As I’ve mentioned before, the kids and I spent part of last week at Camp Arrowhead (a place dearly beloved by both mine and my husband’s families… especially because that’s where we met). It’s really a lovely experience. You stay in a cabin, or in a building, with lots of rooms that are filled with bunk beds. You have a lovely lake to swim, boat, lay out in the sun. And the dining hall…where someone else does all the cooking! As head chef of this household, I really appreciate someone else doing the work. And as much as I just wanted to go and revel in the glory of not having to plan out meals… I have a child with food allergies, and so I don’t really have that luxury. (For the full version of why we eat the way we eat, go here.) So I packed some pre-packaged meals  since I wouldn’t really have access to a kitchen to actually cook a whole meal, and lots of snacks. It turned out to be unnecessary. One of the benefits of a camp you’ve attended your whole life, is you know everyone and they know you. Plus the cook, and the cook’s family, is like family to me…so there’s that. So she had sweetly thought ahead of my family’s needs! GF Chicken nuggets and GF biscuits (for the all important PB&Js …of all the meals I make, that is the one thing they will ALWAYS eat). Plus, my kids are big vegetable and fruit eaters, so there is lots of things in that realm that they can eat.

Unfortunately, not everyone will have a cook like that, or people who are so understanding. There was a man working in the kitchen (not a camp employee, just someone volunteering to help) that was not so understanding. In fact, a comment was made to the effect of: People with allergies like that should probably just stay/eat out of the general public. And then something about how it’s not really a healthy diet anyways.  Are you kidding me?! Do they know how much of the public this would eliminate? And how unfair! I’d like him to look into my daughter’s sweet little face and tell her she has to go and eat by herself. I’d also like to see his face, when seeing my daughter’s little face, and telling him that if he feeds her the “normal” wheat laden, food-colored foods she will break out in big hives all over her body (especially her face), spend the night vomiting, and lots of time in the bathroom. Or she could have really bad symptoms. Tell me that’s fair. We don’t do this “diet” for vanity’s sake, we do this for survival. After a month of being gluten-free (GF), my MissE was free of hives that her sweet little face had for a year while the Drs (and her parents) tried to figure out what was bothering her. Thankfully, “my other mother” (who moonlights as a camp cook) said to him the things I wasn’t there to say. (I love her.)

Unfortunately, this is not an isolated event. I think people have a lot of misconceptions of allergies in general. It’s easy to think, “I’m allergic to cut grass, but it only bugs me while I’m cutting the grass.” Food allergies are not like that. You can have symptoms days after you’ve eaten something that bugs you, and they can be miserable, and they can even be life threatening. And when it’s your child, you’re going to be as cautious as you can be. So you have to be aware of the fact that people are not going to understand it and therefore not prepare for it (if you’re going to a friend’s or family’s home). I bring easy to pack, easy to put together, meals for the kids, because I know it’s likely they weren’t thinking about it (I’m not judging them- they don’t have to worry about it for themselves, so it’s easy to forget! And I’m the one responsible for her well-being.). Unfortunately, you do have to be watchful because there’s always at least one person who thinks it’ll be no big deal if they slip them something. And sometimes you’ll run across people who think they’re giving your child a “treat” that you just won’t allow them to have. Seriously, even at two, I could tell Miss E she couldn’t have the cookie that was offered to her, because it will really make your tummy hurt. And she knows that it’s true, so she doesn’t fight it! Seriously. It makes her feel that bad, that a 2 year old knows it is not worth eating that cookie.  That said, I try to keep a few GF snacks in my purse and/or diaper bag. Because while she may understand that certain foods will make her not feel good, it’s not easy to watch the kids around you (or your brother) have an Oreo while you have a carrot stick.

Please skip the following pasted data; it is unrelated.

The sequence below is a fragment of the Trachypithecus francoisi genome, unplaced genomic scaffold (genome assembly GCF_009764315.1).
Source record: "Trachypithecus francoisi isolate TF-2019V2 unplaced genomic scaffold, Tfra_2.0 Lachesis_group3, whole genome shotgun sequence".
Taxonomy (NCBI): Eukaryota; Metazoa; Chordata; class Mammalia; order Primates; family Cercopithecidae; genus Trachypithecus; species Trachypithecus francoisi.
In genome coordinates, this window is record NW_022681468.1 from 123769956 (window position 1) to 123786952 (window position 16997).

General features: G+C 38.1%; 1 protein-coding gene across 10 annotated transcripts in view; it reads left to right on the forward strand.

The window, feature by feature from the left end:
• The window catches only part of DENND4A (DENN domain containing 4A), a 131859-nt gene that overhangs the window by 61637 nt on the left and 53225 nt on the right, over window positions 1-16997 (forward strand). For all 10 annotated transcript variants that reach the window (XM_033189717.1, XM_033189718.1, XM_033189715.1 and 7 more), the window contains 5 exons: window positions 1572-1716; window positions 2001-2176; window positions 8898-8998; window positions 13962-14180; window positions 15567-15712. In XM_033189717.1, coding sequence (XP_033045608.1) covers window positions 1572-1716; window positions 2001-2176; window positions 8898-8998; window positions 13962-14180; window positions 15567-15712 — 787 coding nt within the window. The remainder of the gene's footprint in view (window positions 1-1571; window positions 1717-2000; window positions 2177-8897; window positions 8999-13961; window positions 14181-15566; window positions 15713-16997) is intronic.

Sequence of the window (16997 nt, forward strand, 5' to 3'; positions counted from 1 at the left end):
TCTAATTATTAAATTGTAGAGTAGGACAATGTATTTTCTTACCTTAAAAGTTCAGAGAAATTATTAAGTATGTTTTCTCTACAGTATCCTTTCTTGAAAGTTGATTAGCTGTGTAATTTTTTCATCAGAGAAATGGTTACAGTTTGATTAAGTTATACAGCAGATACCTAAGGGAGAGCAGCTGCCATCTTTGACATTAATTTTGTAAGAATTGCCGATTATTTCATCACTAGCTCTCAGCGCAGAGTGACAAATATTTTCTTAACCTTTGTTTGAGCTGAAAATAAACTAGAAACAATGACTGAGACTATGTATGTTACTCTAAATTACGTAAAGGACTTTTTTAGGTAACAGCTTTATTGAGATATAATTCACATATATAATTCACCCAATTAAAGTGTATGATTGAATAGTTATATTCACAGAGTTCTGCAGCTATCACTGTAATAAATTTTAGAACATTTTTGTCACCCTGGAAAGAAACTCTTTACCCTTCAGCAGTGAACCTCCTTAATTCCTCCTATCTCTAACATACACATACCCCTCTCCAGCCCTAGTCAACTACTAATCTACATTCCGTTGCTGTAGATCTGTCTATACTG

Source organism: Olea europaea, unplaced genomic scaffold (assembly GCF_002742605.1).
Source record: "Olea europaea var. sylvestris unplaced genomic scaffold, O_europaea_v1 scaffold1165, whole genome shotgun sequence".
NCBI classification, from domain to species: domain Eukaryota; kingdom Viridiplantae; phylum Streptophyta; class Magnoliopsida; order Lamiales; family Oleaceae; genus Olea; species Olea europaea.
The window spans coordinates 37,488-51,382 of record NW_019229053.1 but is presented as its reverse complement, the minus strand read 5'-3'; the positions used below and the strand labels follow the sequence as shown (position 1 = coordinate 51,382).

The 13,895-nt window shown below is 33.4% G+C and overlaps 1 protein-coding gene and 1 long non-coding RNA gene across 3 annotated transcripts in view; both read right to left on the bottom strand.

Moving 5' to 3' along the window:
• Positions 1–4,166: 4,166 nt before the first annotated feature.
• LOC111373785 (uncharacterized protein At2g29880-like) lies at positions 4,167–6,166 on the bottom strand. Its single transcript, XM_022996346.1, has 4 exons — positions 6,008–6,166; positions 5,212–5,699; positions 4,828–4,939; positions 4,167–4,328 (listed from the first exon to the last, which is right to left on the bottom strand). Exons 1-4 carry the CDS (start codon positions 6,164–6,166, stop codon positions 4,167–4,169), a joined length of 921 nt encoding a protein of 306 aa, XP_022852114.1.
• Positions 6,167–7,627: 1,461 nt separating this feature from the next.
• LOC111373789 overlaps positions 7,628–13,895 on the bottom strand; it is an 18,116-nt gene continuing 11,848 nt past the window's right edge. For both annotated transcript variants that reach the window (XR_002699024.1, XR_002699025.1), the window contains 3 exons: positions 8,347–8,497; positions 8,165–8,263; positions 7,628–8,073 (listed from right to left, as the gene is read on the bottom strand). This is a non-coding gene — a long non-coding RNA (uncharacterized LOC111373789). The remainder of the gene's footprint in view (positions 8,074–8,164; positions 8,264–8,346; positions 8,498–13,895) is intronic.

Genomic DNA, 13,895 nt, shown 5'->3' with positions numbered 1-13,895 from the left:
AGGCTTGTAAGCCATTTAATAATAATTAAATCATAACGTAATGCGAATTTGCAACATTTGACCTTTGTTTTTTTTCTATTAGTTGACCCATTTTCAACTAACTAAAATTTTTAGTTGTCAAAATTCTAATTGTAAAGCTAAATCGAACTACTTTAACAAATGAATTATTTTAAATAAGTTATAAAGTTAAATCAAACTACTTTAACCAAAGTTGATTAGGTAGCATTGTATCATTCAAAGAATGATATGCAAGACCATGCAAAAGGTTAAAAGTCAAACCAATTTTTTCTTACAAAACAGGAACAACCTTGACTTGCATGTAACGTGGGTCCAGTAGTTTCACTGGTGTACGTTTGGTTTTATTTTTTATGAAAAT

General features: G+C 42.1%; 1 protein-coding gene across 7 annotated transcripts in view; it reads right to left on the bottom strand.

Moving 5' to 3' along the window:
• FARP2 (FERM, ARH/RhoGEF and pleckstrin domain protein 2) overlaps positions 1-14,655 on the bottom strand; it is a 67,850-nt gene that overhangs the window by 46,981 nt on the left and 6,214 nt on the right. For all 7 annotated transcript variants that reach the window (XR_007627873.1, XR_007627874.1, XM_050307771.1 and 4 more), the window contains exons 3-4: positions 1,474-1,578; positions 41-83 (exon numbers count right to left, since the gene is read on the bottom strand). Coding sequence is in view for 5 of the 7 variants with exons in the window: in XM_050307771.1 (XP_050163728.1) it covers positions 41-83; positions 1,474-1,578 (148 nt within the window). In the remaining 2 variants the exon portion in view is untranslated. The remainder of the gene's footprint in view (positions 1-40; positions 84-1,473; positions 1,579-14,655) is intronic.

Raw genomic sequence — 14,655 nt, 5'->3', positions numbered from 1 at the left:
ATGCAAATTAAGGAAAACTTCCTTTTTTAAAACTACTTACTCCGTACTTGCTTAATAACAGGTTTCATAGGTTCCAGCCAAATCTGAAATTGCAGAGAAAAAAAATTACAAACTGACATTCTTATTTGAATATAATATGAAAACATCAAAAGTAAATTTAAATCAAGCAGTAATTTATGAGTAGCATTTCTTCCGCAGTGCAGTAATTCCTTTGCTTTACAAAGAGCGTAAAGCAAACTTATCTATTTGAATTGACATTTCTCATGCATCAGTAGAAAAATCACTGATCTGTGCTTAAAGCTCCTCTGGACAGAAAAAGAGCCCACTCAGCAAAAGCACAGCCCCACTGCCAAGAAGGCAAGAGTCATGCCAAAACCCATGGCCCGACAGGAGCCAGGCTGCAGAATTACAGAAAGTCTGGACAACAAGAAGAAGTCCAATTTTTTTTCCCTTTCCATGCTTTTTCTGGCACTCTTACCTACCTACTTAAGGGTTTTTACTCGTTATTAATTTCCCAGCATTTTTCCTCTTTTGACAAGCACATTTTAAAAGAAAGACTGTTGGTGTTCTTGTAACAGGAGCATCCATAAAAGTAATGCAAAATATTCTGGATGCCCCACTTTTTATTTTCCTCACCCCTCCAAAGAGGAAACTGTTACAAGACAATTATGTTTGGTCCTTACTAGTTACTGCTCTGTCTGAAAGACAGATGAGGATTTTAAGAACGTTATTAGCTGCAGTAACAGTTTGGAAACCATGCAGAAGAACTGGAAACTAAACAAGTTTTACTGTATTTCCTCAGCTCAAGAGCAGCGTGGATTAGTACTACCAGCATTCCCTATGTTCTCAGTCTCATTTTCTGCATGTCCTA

Thankfully, there are ways around this…for the most part. While you cannot help what other people do or cook, you can still choose to feed your children similarly to how you would at home. I brought some of their favorite snacks to camp: real fruit, fruit snacks; puff corn, beef jerky, pretzels, and cereal (all GF, of course). I also brough GF noodles, and boxed (organic, GF) macaroni and cheese, for quick, easy meals. (Which are pretty key for vacation time!) Thankfully, I didn’t have to worry about the meals (and I can’t say enough how thankful I am for that!), but the snacks were good in times of wheat-filled munchie times. The key for my kids is to have the alternative there with you. Because when offered with a cookie now, they’re not going to be satisfied with a “We’ll get something yummy later.”

For those that we’ve gotten together with that do go the extra mile and prepare something GF for my children (or anyone else they know), thank you, thank you, thank you! For those that forget- no hard feelings. My word of advice to fellow GF-ers: prepare for your host to be unprepared. My word of advice for non-GFers: Don’t feed other people’s children without consulting their parents first. For some kids, it’s a matter of life and death, and that’s not a choice for you to be making, don’t you think?